“In an increasingly mediated world, one of the most radical things artists can do is to use their hands, especially in the transformation of matter in its most telluric forms: earth, stone, wood, pigments, and oil."

– David Levi Strauss

The mark and history of the hand play important roles in my philosophy, practice, and process as an artist and throughout my life. I cut wood branches using a bear saw with a handle made by my father three decades ago. I manually skin the bark from branches with an heirloom draw-knife. I also often work in clay for its distinct physicality quality of malleability, which allow gesture and touch to be imparted with immediacy and subtlety, as well as its pre-historic origins and being directly from and of the earth.

I’m interested in alchemy, the history of objects, and in the relationship between nature and the human-made. The desire to transform these relationships, at times to make them more harmonious, at others to create discord, is at the center of my life and practice as an artist. This is a morphological art, which is an intrinsically optimistic approach, in my view. While I develop each series of nuanced pieces, time and space for experimentation and play remain constant, essential elements in my studio practice. While I often set parameters to guide the development of a series or body of work, intuition continues to play a significant role in consideration of texture, form, scale, and color. While the work is certainly painterly, it is important for the sculptures to operate in the world of objects. Sculptures require a viewer in motion and are never completely available, visually. I am drawn to this elusive and mysterious characteristic of sculpture.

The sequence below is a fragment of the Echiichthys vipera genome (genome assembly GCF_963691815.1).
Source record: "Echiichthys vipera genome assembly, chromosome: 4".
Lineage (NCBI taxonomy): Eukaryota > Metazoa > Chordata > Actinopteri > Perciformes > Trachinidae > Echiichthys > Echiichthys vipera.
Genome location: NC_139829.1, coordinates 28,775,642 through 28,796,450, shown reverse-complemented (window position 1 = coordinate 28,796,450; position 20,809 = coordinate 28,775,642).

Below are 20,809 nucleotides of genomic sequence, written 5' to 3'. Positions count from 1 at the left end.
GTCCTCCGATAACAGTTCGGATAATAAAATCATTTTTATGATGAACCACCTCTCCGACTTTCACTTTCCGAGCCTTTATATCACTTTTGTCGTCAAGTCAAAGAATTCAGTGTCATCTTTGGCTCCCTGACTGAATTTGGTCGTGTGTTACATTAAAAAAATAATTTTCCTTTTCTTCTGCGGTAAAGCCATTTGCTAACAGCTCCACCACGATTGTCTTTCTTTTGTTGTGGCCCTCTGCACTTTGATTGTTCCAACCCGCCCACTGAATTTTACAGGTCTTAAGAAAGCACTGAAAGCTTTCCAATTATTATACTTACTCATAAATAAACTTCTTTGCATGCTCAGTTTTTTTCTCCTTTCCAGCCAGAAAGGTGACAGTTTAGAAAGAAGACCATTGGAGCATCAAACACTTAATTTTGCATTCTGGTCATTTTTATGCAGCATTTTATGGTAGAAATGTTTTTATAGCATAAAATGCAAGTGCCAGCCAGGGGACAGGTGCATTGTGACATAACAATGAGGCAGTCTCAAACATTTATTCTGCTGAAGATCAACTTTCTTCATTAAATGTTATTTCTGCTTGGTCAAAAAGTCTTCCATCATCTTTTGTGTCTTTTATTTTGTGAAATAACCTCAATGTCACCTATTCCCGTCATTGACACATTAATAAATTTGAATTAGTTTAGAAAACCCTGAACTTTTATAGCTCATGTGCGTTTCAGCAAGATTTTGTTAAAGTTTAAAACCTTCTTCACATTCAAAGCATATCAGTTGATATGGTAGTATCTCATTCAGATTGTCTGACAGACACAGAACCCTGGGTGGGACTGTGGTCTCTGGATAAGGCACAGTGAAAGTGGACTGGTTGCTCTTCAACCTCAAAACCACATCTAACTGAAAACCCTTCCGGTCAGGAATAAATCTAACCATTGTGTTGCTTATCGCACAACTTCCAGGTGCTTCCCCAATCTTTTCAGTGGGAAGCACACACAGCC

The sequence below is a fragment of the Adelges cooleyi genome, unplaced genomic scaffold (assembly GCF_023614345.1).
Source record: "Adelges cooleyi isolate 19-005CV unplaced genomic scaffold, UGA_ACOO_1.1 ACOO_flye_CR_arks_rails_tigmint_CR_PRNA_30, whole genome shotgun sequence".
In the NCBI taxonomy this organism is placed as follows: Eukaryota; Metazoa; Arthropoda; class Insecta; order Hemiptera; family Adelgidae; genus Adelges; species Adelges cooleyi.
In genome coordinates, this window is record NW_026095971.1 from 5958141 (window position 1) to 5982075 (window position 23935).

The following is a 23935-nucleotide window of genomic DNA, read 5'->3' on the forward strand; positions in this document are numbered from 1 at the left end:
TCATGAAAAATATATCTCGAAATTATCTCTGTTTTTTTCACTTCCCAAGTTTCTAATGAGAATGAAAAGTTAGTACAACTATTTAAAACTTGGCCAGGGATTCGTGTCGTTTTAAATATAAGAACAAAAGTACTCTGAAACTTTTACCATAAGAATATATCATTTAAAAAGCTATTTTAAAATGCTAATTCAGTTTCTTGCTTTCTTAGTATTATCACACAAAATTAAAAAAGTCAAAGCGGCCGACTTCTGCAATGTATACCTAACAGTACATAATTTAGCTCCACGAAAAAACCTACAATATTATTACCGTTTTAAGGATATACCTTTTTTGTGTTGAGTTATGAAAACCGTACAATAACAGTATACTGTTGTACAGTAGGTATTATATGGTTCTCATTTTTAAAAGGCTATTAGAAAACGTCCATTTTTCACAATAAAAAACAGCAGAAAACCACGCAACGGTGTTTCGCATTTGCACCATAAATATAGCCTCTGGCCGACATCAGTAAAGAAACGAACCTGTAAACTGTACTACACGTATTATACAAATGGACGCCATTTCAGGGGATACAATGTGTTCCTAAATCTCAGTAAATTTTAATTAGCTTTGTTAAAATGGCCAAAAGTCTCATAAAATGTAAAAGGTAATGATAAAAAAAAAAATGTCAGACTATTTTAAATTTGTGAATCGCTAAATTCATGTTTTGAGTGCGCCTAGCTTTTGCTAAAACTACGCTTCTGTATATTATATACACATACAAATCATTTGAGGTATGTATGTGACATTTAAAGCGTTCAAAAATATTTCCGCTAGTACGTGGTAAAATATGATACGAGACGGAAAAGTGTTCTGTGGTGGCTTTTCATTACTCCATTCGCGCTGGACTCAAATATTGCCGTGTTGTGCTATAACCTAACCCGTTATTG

Titles carry important information and help develop meaning in my work. Sculptures are titled two-fold, they are first descriptive with a prefix of their dominant physical characteristic accompanied by the name of the glaze or paint utilized. “Aequalis” references the symmetry of our own bodies, and the duality of mind and body. The ceramic works “Paddle and Pinch” and “Mallet and Burrow” reference the action imparted to construct those works; they can be interpreted as vessels, with references to the body.

I further these pairings by creating interesting juxtapositions of color. Color elicits feeling; it is about desire. It has symbolic meaning and psychological weight. Sometimes cringe worthy and garish, the boldness of color has become as salient as the form of the work.



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